As the world is whipped into a frenzy by what is meant by 'The Sign', Gracie and her team travel to Egypt to meet with the saintly Father Jerome. But the appearance of another sign over the arctic and then over the head of Father Jerome on the roof of the monastery makes it very dangerous for them to stay at the ancient Coptic monastery as a large mob gathers outside the walls. They need to get Father Jerome away to safety; somewhere where his presence will not trigger religious riots and he will be safe.

Meanwhile back in the United States Matt Sherwood learns that his beloved brother Danny might not be dead after all, and that he might still be being held captive somewhere. On a crusade to find the truth and his brother, he realises that he has gotten on the wrong side of some very powerful people. He has to go on the run after he was set up as the murderer of one of his brother's associates, and teams up with another of his brother's old friends, Jabba, after saving his life from the thugs who are after them.

As Gracie starts to realise that all is not as it seems regarding Father Jerome and 'The Sign' and Matt begins to work out what Danny was working on and which powerful people he is dealing with the danger both for them and the world grows. They learn that a dream of idealism to create a better, greener world has been hi-jacked for the sake of personal power and that it is beginning to unfold and unravel.

A thriller based on one man's desire to save the world and shock it into a cleaner, greener way of living. Matt Sherwood is an all-action hero; a one-time bad boy come good. His physical prowess and ability to take out large amounts of armed, trained men strained my credulity at times, but it is rollicking, fast-moving story. And I don't think you need me to tell you where the love interest happens! Fix an organic avocado and prawn salad and sip a nice glass of organic white wine with this one!

The Library of Shadows - Mikkel Birkegaard

The Library of Shadows by Mikkel Birkegaard is an unusual thriller set in Denmark and Egypt. Jon Campelli is a lawyer leading a professionally busy if somewhat emotionally sterile life in Copenhagen. His mother has been dead for many years and his bookseller father, Luca, refuses any contact with him. Jon's career star is in the ascendant when he hears the shattering news that his father has died and he is drawn into the strange and shadowy world of the Libri di Luca,the book shop that he has inherited from his father.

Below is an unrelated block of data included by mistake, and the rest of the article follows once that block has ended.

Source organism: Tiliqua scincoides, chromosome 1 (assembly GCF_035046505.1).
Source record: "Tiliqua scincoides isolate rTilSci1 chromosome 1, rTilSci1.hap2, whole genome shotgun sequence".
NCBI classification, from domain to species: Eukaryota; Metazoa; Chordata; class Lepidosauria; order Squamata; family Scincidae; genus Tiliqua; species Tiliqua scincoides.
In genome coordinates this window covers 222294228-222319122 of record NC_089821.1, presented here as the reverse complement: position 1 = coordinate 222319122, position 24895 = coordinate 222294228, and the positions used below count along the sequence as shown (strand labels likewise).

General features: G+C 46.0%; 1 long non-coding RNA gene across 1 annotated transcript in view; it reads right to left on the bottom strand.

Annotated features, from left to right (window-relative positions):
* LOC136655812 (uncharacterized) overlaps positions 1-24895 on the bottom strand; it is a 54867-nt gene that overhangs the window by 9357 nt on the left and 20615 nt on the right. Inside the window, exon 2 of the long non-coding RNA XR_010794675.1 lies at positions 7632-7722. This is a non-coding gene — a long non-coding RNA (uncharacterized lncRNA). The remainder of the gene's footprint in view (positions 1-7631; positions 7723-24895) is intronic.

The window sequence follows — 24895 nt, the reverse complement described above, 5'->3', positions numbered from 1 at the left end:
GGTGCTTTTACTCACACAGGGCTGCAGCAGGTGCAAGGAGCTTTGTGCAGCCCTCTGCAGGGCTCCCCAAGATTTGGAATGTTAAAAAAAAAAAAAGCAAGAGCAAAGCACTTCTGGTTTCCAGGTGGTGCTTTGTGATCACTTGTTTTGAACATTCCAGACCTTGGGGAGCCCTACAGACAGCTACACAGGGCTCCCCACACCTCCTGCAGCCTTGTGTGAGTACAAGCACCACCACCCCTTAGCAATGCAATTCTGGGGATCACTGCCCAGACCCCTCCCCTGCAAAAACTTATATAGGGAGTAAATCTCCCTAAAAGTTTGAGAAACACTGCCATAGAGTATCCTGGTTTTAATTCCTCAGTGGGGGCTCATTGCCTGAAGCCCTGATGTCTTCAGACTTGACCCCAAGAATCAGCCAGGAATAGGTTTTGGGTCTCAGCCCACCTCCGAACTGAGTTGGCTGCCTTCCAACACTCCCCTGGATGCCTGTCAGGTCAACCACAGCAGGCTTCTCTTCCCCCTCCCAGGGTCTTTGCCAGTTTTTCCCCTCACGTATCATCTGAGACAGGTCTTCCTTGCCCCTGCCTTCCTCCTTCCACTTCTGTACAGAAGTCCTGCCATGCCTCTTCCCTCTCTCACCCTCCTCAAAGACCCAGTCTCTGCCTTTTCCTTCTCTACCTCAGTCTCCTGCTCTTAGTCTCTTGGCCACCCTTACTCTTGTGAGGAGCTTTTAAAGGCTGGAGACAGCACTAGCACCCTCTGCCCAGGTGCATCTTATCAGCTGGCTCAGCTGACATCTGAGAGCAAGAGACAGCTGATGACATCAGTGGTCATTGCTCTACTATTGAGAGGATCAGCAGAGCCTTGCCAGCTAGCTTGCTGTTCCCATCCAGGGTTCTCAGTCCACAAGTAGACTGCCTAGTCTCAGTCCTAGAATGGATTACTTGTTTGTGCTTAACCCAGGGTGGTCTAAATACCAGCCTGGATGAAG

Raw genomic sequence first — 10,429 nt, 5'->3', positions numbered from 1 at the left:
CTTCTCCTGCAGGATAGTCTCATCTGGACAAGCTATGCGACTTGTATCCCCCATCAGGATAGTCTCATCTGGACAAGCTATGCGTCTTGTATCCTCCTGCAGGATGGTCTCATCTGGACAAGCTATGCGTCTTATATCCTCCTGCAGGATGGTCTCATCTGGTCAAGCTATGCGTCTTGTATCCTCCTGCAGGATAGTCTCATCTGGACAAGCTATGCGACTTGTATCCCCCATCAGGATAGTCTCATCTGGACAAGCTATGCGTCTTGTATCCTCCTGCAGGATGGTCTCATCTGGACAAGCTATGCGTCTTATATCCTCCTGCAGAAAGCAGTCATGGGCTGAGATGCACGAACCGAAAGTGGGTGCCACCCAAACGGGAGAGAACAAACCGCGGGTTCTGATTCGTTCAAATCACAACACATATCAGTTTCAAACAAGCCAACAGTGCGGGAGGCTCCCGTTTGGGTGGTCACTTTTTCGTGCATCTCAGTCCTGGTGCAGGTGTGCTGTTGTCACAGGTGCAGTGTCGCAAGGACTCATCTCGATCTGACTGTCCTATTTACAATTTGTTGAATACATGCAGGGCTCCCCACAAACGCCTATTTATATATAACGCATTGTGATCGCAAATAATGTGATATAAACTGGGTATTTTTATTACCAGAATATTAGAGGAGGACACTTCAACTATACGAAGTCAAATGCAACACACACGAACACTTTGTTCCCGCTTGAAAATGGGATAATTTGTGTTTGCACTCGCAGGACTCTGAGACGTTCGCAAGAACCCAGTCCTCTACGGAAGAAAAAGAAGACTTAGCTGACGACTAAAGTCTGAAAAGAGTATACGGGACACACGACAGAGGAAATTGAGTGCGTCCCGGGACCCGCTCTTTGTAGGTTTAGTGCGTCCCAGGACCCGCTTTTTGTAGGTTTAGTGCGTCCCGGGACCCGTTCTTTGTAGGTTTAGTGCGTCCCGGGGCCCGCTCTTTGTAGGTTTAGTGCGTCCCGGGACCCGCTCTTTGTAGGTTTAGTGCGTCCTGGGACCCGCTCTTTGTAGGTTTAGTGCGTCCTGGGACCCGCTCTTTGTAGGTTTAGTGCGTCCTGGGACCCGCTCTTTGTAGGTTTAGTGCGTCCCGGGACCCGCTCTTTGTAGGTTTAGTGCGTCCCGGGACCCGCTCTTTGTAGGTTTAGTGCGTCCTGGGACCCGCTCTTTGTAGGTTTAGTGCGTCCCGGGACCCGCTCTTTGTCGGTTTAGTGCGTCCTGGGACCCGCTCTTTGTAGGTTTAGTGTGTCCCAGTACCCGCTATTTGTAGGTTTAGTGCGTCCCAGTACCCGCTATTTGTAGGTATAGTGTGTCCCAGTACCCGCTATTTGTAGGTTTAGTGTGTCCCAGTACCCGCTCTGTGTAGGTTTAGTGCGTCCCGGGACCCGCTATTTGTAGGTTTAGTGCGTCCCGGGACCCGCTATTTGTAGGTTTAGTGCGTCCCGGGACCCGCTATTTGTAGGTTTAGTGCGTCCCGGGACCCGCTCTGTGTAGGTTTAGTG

He is drawn into the strange and mysterious world of the Lectors; those rare and talented people who can influence other people's feelings and thoughts when they are reading, and who can even charge books with a special energy just by reading from them. The Transmitters can manipulate a listener's experience when they are reading aloud and influence how they are responding to the text and affect their emotions and ideas about the story they are hearing, while the Receivers can tune into what is being read by someone and amplify and distort the feelings and thoughts that they have whilst reading. A Transmitter and Receiver who work well together can be a formidable combination. Jon is also introduced to the disturbing theory that his father did not after all die of a heart attack but was some how murdered.

The Transmitters and Receivers used to be united in one Society, but now they are split apart and are very wary and distrustful of each other. Jon agrees to investigate his father's death and at the same time is given a new client to work with at his law firm; the slippery, evasive businessman Remer. As Jon get to work on his investigations with the help of his father's business associate Iversen and a beautiful Receiver that his father mentored called Katherina, he tries to bring the Transmitters and Receivers together, but this fragile trust is broken when the Lectors begin to die in mysterious circumstances.

As the plot thickens and the elusive Remer seems to show an unusual interest in the Libri di Luca, Jon turns to one of his clients for help. Mehmet is an Internet nerd who make his living from winning prizes in online competitions and helps Jon hack into computers and emails to extract the information they need.

Will Jon be able to find out who is behind the murders before another Lector dies tragically? Will he and Katherina be able to resist their growing attraction for each other? And will they realise in time the plans that Remer has that could change the course of history?

The action is both physical and cerebral and the idea of the Lectors is fascinating. Settle down with a Danish Open Sandwich and a big mug of beer for a thought-provoking read!